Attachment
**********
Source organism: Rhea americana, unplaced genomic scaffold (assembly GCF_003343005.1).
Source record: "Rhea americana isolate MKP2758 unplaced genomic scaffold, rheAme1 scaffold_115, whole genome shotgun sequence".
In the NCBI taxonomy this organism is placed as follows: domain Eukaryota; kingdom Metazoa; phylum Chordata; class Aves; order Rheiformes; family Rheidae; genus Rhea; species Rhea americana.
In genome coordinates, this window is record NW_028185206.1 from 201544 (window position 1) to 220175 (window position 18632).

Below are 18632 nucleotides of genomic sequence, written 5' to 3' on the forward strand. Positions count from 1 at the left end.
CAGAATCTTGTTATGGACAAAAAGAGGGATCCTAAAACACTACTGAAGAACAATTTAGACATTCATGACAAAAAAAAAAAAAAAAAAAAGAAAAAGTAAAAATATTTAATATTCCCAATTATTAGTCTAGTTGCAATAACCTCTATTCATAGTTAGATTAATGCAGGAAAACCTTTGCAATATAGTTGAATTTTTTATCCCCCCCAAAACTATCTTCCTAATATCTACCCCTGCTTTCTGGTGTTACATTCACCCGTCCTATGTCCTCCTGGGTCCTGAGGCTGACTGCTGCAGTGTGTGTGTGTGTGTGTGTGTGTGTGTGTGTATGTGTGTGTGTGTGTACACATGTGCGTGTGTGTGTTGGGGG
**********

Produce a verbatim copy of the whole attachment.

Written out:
Source organism: Rhea americana, unplaced genomic scaffold (assembly GCF_003343005.1).
Source record: "Rhea americana isolate MKP2758 unplaced genomic scaffold, rheAme1 scaffold_115, whole genome shotgun sequence".
In the NCBI taxonomy this organism is placed as follows: domain Eukaryota; kingdom Metazoa; phylum Chordata; class Aves; order Rheiformes; family Rheidae; genus Rhea; species Rhea americana.
In genome coordinates, this window is record NW_028185206.1 from 201544 (window position 1) to 220175 (window position 18632).

Below are 18632 nucleotides of genomic sequence, written 5' to 3' on the forward strand. Positions count from 1 at the left end.
CAGAATCTTGTTATGGACAAAAAGAGGGATCCTAAAACACTACTGAAGAACAATTTAGACATTCATGACAAAAAAAAAAAAAAAAAAAAGAAAAAGTAAAAATATTTAATATTCCCAATTATTAGTCTAGTTGCAATAACCTCTATTCATAGTTAGATTAATGCAGGAAAACCTTTGCAATATAGTTGAATTTTTTATCCCCCCCAAAACTATCTTCCTAATATCTACCCCTGCTTTCTGGTGTTACATTCACCCGTCCTATGTCCTCCTGGGTCCTGAGGCTGACTGCTGCAGTGTGTGTGTGTGTGTGTGTGTGTGTGTGTGTATGTGTGTGTGTGTGTACACATGTGCGTGTGTGTGTTGGGGG